In December of 1978 The Jacksons were back with a bang! The album "Destiny" was their biggest success as an album and also the first record for which The Jacksons had total creative control. With the exception of "Blame It On The Boogie", all songs were written by the group. The album was a major success! The Jacksons also launched their own production company, "Peacock Productions".

In 1979 Michael turned 21 years old and began to take full control of his career. Michael: "My father's personal management contract with me ran out around this time, and although it was a hard decision, the contract was not renewed." "Did it change the relationship between me and my father? I don't know if it did in his heart, but it certainly didn't in mine... All I wanted is control over my own life." "I wanted my first solo album [for Epic] to be the best it could be." For "Off The Wall", Michael teamed up with a new producer - it is the legendary Quincy Jones. "I was so glad that my outside source was a good friend who also happened to be THE perfect choice for a producer."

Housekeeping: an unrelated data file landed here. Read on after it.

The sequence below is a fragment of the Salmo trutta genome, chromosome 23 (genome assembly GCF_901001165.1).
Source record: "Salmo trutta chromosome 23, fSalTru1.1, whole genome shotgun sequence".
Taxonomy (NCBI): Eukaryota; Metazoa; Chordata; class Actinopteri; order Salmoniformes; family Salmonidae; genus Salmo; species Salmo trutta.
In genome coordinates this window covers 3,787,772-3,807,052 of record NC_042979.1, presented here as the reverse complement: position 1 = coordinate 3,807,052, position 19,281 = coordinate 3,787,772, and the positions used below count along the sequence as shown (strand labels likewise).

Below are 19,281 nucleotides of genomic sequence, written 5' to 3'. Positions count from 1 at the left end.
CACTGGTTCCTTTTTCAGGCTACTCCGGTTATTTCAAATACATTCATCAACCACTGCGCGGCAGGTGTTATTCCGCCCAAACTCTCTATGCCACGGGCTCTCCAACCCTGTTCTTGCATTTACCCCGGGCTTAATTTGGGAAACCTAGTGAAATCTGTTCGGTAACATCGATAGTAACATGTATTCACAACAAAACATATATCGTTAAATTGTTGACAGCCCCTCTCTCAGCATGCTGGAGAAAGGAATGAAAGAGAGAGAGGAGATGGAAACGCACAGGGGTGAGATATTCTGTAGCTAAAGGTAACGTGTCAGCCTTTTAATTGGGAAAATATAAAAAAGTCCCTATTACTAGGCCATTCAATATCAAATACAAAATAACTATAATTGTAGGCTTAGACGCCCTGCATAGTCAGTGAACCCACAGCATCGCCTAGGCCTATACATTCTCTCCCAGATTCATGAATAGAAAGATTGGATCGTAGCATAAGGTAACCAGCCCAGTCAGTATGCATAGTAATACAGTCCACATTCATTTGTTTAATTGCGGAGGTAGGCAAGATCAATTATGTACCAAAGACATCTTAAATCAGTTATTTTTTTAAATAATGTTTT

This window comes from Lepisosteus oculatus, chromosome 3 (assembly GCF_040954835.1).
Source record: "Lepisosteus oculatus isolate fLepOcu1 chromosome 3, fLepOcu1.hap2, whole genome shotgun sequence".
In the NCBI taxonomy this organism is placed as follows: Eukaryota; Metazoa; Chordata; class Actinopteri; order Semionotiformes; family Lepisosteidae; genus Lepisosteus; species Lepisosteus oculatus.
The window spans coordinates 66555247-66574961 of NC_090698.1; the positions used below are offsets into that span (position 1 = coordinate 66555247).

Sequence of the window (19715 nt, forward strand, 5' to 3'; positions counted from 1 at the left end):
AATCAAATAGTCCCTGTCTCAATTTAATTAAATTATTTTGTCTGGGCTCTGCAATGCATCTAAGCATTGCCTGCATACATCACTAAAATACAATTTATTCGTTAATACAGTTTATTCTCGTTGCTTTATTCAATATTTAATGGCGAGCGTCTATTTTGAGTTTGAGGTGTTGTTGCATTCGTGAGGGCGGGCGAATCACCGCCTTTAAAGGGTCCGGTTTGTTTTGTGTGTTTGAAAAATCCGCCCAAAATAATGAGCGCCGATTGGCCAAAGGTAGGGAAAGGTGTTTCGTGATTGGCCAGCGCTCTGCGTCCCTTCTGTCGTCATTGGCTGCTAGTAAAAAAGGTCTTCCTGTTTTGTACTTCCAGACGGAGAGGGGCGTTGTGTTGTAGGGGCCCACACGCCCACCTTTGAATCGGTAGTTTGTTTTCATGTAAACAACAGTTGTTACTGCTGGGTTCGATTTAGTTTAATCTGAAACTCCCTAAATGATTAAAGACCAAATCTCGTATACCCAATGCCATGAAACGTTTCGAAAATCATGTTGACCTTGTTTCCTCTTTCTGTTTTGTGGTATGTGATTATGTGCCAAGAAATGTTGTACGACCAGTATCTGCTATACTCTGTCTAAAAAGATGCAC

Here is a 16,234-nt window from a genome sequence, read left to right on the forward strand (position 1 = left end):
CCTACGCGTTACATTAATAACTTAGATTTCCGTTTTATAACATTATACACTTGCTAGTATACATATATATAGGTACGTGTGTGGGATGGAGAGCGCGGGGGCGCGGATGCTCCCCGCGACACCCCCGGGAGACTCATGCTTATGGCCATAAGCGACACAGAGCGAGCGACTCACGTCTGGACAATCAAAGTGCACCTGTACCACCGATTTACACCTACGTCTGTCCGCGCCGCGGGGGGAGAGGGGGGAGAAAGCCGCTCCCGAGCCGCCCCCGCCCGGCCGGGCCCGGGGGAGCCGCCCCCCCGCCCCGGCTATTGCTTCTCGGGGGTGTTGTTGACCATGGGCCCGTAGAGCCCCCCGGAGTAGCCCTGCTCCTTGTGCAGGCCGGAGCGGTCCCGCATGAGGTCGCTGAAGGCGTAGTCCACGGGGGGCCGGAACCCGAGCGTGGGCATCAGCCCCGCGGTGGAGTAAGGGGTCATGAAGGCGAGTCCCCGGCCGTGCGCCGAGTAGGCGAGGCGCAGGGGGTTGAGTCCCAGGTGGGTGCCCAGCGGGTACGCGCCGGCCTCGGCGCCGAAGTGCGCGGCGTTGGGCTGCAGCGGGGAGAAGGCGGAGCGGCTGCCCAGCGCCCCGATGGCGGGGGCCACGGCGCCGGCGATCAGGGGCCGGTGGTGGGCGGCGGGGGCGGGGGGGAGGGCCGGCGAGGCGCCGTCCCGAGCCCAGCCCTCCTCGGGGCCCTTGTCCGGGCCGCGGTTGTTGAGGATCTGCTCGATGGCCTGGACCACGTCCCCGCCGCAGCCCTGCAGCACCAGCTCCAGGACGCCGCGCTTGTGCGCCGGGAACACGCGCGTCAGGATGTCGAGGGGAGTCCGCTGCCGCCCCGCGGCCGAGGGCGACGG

The "Off The Wall" album was originally going to be called "Girlfriend". Paul and Linda McCartney wrote a song of that title with Michael in mind before they ever met him. Michael: "Paul McCartney always tells people this story about me calling him and saying we should write some hit songs together. But that's not exactly how we first met... Paul McCartney and I first met at that [Harold Lloyd estate] party. He said, 'you know, I've written a song for you.' I was very surprised and thanked him. And he started singing 'Girlfriend' to me at this party."

They promised to get together soon, but different projects and life just got in the way for both of them and they didn't talk again for a couple of years. Paul ended up putting the song on his own album "London Town". Michael: "The strangest thing happened when we were making 'Off The Wall'; Quincy walked up to me one day and said, 'Michael, I've got a song that's perfect for you.' He played 'Girlfriend' for me, not realizing, of course, that Paul had written it for me originally. When I told him, he was astonished and pleased. We recorded it soon after and put it on the album. It was an incredible coincidence."